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If absolute zero is the term for when all molecular movement stops, what is the term (if there is one) for when molecules move at the absolute fastest they can?
Question Date: 2009-05-14
Answer 1:

As far as we know, the fastest possible speed is the speed of light. It is impossible for any kind of matter to move at the speed of light. We can get closer and closer, like 99.9999% of the speed of light, but that requires exponentially more energy to do so.

Answer 2:

The fastest speed we know is the speed of light. Photons are the onlythings we know that move that fast.

Answer 3:

There is none - molecules can move arbitrarily fast.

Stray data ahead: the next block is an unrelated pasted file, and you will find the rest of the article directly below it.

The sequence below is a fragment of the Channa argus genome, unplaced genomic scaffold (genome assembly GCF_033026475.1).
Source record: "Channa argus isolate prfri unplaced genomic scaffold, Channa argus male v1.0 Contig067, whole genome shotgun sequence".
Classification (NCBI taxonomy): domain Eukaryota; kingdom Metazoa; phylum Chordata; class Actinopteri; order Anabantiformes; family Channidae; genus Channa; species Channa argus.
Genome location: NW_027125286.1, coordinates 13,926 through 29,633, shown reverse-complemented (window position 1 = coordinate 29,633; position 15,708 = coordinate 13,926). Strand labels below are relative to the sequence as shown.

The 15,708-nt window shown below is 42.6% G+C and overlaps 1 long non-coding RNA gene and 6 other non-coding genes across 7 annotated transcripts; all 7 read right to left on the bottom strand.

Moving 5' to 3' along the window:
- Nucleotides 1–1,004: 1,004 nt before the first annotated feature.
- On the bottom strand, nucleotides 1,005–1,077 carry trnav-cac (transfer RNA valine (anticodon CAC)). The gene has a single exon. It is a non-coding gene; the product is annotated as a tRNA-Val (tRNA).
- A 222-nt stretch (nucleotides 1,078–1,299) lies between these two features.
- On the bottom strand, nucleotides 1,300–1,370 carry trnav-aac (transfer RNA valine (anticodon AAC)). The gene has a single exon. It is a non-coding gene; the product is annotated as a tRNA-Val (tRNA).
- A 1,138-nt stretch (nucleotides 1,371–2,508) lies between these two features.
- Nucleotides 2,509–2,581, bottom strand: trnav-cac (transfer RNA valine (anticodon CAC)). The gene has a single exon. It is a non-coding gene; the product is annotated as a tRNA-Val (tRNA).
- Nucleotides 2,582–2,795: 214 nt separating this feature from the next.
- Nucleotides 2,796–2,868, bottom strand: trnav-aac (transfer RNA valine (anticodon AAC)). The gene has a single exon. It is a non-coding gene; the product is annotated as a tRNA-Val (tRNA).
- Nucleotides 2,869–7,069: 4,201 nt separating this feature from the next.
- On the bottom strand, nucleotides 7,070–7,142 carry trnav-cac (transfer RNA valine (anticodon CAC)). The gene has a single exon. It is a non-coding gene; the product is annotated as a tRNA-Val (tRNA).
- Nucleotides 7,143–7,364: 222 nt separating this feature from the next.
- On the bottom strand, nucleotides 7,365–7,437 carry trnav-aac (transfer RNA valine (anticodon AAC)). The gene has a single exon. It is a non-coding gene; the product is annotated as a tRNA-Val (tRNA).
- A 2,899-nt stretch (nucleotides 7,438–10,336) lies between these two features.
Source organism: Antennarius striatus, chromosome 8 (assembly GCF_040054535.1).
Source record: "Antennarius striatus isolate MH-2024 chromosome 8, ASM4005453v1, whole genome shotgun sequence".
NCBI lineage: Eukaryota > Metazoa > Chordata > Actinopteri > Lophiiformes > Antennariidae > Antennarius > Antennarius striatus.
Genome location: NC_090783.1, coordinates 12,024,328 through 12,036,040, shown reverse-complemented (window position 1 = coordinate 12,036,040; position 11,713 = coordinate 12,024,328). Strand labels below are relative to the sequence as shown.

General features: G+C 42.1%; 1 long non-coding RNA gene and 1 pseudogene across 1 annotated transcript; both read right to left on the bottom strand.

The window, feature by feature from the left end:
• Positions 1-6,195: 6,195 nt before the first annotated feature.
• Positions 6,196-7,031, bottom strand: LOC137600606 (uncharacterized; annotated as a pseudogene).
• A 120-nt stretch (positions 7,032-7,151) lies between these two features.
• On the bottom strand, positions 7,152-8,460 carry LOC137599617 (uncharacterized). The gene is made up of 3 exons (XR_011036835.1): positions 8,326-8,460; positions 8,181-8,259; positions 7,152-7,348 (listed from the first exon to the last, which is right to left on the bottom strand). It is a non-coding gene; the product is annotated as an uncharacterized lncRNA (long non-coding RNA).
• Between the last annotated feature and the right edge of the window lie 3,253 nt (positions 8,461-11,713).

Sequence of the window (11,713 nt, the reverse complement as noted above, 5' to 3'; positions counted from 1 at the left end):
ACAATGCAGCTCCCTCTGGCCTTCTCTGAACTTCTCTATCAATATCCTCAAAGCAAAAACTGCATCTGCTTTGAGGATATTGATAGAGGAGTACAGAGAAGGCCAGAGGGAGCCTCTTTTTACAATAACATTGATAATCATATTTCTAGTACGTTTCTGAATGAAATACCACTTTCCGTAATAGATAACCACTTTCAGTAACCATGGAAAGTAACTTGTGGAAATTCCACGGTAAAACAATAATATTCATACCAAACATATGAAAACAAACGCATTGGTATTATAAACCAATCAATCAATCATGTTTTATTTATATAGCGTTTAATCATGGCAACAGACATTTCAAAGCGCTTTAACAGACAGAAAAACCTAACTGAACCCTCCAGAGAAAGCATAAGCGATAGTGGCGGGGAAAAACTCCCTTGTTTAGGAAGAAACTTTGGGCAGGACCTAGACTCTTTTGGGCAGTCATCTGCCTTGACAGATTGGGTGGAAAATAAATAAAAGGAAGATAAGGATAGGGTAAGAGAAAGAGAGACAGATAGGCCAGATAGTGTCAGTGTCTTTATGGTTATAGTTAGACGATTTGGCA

Actually, there is a limit - the speed of light - but as a molecule (or anything, for that matter) approaches the speed of light, it becomes infinitely energetic. The E = 1/2 m v2 rule doesn't work close to the speed of light (or it does, but m goes to infinity). Because temperature refers to the energy of the molecule and not the speed, temperature itself can still theoretically be infinite.

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